Since World War II, there have been many wars involving nuclear-armed states but none has ever used the controversial weapon in a battle. However, the U.S. did draw up a plan to drop 80 nuclear weapons on North Korea if Kim Jong Un's regime were to strike first.
The plan was drawn up in 2017 when North Korea tested an intercontinental ballistic missile that flew 300 miles (500 kilometers) over Japan and splashed down into the Pacific Ocean. The Hwasong-12 missile, launched on September 15, 2017, was North Korea's longest-range (3,700km or 2300 miles) weapon that was also capable of carrying a nuclear warhead, making Japan and its ally the U.S. livid.
According to the book 'Rage' by renowned American journalist Bob Woodward, it was then the White House drew up the updated plan as Pyongyang had already threatened the U.S. on multiple occasions previously.
A few days earlier, on September 3, 2017, North Korea tested its largest nuclear weapon of around 70-280 kilotons. While the missile was not capable of reaching the U.S., it could easily destroy targets in South Korea and Japan. However, on November 28, North Korea test-fired Hwasong-15 with a theoretical range of 7,000 miles (or 13,000km) that could easily land on Washington and major European cities. That forced the White House to look at a leadership strike on Pyongyang.
"The Strategic Command in Omaha had carefully reviewed and studied OPLAN 5027 for regime change in North Korea — the U.S. response to an attack that could include the use of 80 nuclear weapons," Woodward wrote in his book based on interviews with U.S. President Donald Trump.
North Korea Crisis
During the North Korea crisis when Pyongyang tested multiple missiles and conducted nuclear tests, Kim was "totally prepared" to go to war with the U.S., Trump told Woodward in an interview for the book. Woodward asked Trump if Kim had told him directly about his preparedness to go to war and the U.S. President said, "Ah, yes, he did. And he expected to go to war. But we met."
In this period, Kim had also told the U.S. Secretary of State Mike Pompeo that North Korea was ready for a war. According to the book, Pompeo did not understand if it was a bluff or real. But Trump made his preparations as well. He delegated then-Secretary of Defense Jim Mattis to launch interceptor missiles to shoot down any North Korean missile if that was headed to the U.S.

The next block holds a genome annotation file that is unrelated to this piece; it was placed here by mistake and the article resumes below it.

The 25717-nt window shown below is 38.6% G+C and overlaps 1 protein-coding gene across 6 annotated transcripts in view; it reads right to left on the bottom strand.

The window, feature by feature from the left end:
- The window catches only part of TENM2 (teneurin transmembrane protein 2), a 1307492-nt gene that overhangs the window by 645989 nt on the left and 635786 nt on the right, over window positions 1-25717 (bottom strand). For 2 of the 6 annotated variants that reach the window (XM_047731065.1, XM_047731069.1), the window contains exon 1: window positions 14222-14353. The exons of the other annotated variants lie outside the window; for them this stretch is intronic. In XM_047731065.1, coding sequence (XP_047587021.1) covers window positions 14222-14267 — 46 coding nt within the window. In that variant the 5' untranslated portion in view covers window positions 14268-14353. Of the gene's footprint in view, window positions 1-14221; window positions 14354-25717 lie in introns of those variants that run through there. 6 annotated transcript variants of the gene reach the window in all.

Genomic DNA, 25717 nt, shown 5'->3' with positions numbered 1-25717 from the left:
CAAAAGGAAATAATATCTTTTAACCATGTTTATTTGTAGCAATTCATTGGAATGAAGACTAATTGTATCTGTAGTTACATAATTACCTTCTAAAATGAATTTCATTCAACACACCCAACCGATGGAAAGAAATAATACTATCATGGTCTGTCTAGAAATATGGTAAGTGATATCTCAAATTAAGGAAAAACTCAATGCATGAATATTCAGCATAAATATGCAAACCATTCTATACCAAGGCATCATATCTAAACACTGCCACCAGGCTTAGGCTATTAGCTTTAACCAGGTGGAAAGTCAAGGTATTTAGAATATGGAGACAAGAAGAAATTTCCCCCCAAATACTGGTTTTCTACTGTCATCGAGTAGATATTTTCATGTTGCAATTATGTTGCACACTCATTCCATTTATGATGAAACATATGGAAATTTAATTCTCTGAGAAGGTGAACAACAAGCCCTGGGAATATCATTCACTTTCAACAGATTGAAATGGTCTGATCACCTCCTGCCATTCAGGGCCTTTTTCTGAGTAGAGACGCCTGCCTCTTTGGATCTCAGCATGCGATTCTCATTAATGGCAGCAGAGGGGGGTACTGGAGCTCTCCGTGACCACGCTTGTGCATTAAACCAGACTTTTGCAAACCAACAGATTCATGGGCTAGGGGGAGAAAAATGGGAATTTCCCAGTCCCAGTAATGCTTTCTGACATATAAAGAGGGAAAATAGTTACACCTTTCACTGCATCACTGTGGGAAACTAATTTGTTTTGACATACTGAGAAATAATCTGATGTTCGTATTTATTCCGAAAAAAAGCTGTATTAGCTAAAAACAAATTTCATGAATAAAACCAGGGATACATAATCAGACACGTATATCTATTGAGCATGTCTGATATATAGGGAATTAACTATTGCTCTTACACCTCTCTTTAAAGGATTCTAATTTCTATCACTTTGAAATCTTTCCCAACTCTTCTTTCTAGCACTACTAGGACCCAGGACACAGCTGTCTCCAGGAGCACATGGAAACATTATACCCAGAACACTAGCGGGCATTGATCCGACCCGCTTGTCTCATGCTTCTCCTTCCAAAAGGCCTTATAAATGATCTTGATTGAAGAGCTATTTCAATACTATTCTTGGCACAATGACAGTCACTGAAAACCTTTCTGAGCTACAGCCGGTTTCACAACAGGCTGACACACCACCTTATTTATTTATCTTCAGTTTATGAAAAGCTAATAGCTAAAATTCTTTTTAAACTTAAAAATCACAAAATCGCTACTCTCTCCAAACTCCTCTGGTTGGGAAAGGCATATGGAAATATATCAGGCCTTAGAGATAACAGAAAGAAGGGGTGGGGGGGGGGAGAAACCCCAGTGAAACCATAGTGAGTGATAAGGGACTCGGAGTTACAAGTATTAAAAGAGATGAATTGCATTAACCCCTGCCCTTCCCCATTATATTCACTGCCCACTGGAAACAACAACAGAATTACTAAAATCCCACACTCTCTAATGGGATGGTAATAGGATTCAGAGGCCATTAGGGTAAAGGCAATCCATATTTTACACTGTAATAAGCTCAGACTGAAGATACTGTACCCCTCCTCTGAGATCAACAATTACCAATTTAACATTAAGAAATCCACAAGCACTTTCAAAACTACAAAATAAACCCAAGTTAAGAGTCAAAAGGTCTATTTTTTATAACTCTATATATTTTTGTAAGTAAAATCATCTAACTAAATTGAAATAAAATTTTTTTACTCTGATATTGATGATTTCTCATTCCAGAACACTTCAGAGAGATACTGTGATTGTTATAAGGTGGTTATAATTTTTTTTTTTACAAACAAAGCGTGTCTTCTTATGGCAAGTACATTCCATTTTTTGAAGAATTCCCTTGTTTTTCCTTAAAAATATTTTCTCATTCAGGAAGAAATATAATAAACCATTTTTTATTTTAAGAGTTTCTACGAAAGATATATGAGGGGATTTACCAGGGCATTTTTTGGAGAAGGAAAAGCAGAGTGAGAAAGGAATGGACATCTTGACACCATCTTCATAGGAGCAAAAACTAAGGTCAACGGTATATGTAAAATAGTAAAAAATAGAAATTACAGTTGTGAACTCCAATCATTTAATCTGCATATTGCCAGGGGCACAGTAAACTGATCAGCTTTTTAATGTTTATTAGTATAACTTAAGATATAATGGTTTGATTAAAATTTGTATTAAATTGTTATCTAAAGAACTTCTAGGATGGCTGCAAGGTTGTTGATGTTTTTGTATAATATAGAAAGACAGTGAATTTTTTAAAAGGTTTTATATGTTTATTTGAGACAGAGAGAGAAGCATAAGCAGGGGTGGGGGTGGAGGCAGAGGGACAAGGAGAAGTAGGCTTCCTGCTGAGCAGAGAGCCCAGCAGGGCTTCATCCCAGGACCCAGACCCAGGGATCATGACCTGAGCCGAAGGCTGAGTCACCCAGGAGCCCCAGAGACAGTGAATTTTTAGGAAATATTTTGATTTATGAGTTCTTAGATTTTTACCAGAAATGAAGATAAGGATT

As per the book, a communications team would follow Mattis with a geospatial map, tracking the missile's flight path. It would enable him to swiftly launch a counter strike to shoot the missile down if it was headed to South Korea, Japan or the U.S. He had alarm bells set up in the kitchen, bedroom and bathroom too in case North attacked and he would have to respond immediately.
Washington and Seoul also jointly deployed THAAD (Terminal High Altitude Area Defense) system in South Korea that was capable of intercepting medium and intermediate-range missile strikes and destroy them.
Woodward said the U.S. attack plan — OPLAN 5027 — also included removing Kim Jong Un. But Mattis was also worried that he would have to eventually launch a nuclear strike that could kill millions. "The potential we'd have to shoot to prevent a second launch was real. No person has the right to kill a million people as far as I'm concerned, yet that's what I have to confront," Mattis told Woodward as per an interview with NPR.
In U.S. Strategic Command's (STRATCOM) OPLAN 8010, a nuclear strike option was described without taking North Korea's name. Another consideration was OPLAN 5015 that was allegedly obtained by North Korea by a cyberattack in South Korea's military servers. It included an option of a nuclear strike to take out Kim and the Pyongyang leadership.
That plan was drawn up in 2015 during Barack Obama's presidency and updated during the Trump Administration, The War Zone reported. However, the tensions eased up during the Singapore Summit in 2018 and the plan was dropped.